This wholly unique family, for that is most assuredly what they become form the beating heart of The Legend of Charlie Fish which is full to the brim of challenging life events, some more mortally wounding than others, but which always celebrate the power of doing the right thing and being on the right side of history.
Drawing without once feeling derivative on the substantial emotional weight of The Shape of Water, Guillermo del Toro’s masterpiece about embracing the Other and being open to worlds and people beyond your own understanding (but, not, thankfully, heart) and with a keen eye on the justice of Westerns where people of good heart and standing stand victoriously, though not without some injury, against the darkest elements of the world, The Legend of Charlie Fish has so much substance at the heart of it that you marvel at how masterful a morality tale it is.
But, and this speaks to Rountree’s clearly demonstrated gift for writing, the novella never sinks beneath the weight of its evocation of the things that make us good and which sustain when the brutalist people around us trying to take what is not theirs in ways that can only damage and destroy unless they are opposed.
Rather it movingly weaves its beautifully rich and thoughtful core through a humanity which is both relatably grounded and magically different, granting the story a lightness of being that wears its weightier elements lightly and yet profoundly impactfully.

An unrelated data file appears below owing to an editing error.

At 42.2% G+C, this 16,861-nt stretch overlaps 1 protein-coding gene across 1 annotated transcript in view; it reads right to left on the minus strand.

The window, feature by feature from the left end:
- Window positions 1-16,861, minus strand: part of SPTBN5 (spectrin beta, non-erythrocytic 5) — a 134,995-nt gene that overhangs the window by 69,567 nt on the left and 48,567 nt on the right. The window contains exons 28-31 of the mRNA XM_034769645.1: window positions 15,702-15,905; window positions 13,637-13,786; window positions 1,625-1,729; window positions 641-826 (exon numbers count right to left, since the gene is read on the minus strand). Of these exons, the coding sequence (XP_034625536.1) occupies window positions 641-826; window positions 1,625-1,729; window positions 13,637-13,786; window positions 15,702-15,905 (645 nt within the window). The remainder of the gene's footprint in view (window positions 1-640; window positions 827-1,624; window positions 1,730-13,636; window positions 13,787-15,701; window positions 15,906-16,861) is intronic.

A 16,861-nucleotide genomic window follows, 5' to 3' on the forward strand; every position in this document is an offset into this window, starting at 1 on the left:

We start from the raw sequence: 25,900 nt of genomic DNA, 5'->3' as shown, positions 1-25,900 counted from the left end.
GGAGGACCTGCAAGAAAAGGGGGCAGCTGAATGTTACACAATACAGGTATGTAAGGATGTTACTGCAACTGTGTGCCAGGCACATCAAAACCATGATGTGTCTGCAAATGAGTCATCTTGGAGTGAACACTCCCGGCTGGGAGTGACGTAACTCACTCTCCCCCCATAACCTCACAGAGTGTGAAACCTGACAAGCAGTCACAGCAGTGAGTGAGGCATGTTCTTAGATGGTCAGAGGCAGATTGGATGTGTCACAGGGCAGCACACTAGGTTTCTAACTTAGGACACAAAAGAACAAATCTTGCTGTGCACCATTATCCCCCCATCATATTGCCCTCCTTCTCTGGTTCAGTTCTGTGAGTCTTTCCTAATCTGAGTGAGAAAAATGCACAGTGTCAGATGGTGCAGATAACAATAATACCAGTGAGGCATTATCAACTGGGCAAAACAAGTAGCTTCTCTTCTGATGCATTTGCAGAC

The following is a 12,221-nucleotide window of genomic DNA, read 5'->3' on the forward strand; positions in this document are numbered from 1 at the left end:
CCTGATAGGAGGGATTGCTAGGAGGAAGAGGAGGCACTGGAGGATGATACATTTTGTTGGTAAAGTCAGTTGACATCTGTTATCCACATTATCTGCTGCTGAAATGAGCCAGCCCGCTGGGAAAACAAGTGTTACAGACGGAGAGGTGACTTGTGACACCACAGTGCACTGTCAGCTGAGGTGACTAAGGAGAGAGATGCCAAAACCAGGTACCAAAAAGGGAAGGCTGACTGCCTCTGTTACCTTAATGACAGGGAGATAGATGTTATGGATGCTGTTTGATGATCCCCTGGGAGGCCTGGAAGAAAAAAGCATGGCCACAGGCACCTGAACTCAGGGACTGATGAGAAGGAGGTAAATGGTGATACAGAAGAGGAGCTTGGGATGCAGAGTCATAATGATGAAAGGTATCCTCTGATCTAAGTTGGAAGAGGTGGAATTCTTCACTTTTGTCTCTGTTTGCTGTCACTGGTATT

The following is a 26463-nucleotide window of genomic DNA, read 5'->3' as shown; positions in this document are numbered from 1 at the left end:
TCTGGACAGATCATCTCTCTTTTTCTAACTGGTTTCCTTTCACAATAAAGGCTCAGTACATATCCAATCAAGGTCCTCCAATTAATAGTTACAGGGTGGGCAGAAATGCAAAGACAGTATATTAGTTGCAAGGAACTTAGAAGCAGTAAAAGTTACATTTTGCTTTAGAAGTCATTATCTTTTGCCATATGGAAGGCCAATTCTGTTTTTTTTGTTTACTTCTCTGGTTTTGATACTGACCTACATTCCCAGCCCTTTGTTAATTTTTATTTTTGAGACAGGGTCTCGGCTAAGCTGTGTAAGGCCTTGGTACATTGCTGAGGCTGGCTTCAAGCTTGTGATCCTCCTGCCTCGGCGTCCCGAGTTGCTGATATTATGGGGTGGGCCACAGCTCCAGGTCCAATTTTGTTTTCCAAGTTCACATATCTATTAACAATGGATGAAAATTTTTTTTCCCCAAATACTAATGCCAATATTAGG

‘Listen, Nellie,’ she [Abigail] said. ‘I’m telling you this to say we aren’t required to live the story that’s expected. Our lives belong to us. We need only decide what we want from life and then do our best to make it happen.’
For all its darkness and strange, what really hits home is how powerful love can be.
Not the sort of love adored by cheap romantic tales and fleeting greeting card rhymes; rather the muscular kind that throws the pink and the pretty aside into the muck underfoot and gets in there and care and supports, unconditionally and without reserve and which preserves far more powerful than cruel and nasty men intent on nothing other than enriching themselves at the expense of others.
The family that Floyd, his landlady Abigail Elder, who has a darkening past of her own, Nellie, Hank and Charlie form may not be weird and bathed in magically real colours and sensibilities, but the love at the heart of it proves to be (mostly) even more powerful than the 1900 Great Storm of Galveston, Texas, a nightmarish feat of nature that levels much of the city and challenges our intrepid band, including Hank and his oversized revolver and outsized willingness to face down bullies, but which never wholly surmounts them.
With that kind of heart behind it, and a hugely powerful narrative heft that always cradles and cherishes the humanity at its heart, augmented by a magicality that is more real in its impact that much of the physical world around us, The Legend of Charlie Fish is a dark but hopeful gem that lives out its Western and fantasy influences with grit and wonder and an unfailing sense that while life can be terrible and some people even more so, that that is not the end of the story and that good and wondrous things can happen in awful circumstances to powerfully lasting effect.